Due to poor bonding the
     fracture surface follows the
     fiber/matrix interface.
Characteristics of Fiber-Reinforced Composites

As can be seen from
     this plot, the
    strength of the
 composite increases
  as the fiber length
  increases (this is a
   chopped E-glass-
   epoxy composite)
             Effect of fiber Orientation

Maximum strength is
   obtained when long
   fibers are oriented
   parallel to the applied

                       Effect of fiber orientation on tensile
                           strength of E-glass fiber-reinforced
                           epoxy composite.
              Effect of fiber Orientation

The properties of
  fiber composites
 can be tailored to
    meet different
     By using
  combinations of
    different fiber
 orientation quasi-
isotropic materials
 may be produced      Figure (a) shows a unidirectional
                      Figure (b) shows a quasi-isotropic
           Effect of Fiber Orientation

A three-dimensional weave for fiber-reinforced composites.
This could be found when fabrics are knitted or weaved
              Specific Fiber Properties

In most fiber-reinforced composites, the fibers are strong, stiff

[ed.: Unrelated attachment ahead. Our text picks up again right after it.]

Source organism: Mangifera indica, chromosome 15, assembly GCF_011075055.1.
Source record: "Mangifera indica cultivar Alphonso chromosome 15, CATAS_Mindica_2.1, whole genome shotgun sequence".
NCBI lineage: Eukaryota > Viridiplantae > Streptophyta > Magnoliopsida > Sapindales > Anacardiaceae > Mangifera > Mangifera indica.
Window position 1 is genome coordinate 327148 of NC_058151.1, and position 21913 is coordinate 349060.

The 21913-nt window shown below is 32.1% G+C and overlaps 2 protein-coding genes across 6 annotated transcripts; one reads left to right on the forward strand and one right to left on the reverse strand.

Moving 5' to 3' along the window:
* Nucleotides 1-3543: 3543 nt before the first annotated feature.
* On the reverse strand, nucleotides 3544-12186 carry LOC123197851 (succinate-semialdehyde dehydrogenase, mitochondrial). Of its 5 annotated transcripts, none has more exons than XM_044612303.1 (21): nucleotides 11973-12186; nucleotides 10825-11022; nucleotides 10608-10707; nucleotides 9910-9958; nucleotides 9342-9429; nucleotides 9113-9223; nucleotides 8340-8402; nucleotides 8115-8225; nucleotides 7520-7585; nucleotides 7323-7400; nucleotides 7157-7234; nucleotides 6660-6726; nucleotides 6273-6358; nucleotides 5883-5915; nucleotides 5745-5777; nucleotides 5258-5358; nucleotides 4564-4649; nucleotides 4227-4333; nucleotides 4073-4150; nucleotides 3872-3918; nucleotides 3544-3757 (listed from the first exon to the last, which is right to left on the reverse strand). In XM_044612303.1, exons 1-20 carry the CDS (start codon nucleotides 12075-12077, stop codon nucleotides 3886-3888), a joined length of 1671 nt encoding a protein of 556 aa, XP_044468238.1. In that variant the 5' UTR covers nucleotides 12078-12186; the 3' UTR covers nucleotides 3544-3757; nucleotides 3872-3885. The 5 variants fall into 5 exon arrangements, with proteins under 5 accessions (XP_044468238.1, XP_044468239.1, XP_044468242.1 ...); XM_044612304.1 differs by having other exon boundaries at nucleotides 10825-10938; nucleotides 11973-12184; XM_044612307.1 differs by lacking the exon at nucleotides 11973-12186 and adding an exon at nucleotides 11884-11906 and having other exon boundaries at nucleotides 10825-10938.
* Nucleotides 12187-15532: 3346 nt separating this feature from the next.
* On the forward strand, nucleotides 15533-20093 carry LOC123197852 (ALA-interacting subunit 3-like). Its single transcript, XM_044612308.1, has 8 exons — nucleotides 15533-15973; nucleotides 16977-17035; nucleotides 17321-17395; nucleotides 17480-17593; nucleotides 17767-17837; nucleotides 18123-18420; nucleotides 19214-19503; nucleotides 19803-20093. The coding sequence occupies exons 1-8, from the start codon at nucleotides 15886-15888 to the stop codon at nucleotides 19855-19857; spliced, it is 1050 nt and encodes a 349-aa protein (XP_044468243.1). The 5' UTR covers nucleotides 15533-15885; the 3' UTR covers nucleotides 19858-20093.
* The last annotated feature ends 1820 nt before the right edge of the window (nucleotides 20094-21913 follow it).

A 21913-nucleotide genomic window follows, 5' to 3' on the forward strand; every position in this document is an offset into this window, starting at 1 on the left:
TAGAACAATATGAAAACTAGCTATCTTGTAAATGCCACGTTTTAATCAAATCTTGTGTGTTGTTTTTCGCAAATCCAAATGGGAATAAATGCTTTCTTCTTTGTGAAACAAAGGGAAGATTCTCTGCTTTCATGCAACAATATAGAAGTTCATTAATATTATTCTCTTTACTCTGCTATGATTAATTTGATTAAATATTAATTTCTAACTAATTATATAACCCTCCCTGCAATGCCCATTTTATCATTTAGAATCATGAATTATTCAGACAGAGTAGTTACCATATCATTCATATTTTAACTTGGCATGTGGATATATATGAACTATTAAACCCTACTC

and lightweight.
If the composite is to used at elevated temperatures, the fiber
     should also have a high melting temperature.
The specific strength and specific modulus of fibers are
     important characteristics given by:
                     Specific Strength 

                     Specific modulus 

Where TS is the tensile strength, E is the elastic modulus and
   r is the density.
              Specific Fiber Properties

On the right is a
   graph showing
specific strength vs.
  specific modulus
 for different types
      of fibers.

     Random mat and woven fabric
            (glass fibers)

Carbon fiber woven fabric
                    Sandwich Structures

a) A hexagonal cell honeycomb core, b) can be joined to two face
     sheets by means of adhesive sheets, c) producing an
     exceptionally lightweight yet stiff and strong honeycomb
     sandwich structure. Use a lot for aerospace applications.
                    Sandwich Structures

In the corrugation method for producing a honeycomb core, the
     material such as Al is corrugated between two rolls, which are
     joined together with adhesive and then cut to the desired
The plastic deformation will work harden the Al.
          The End

(Any questions or comments?)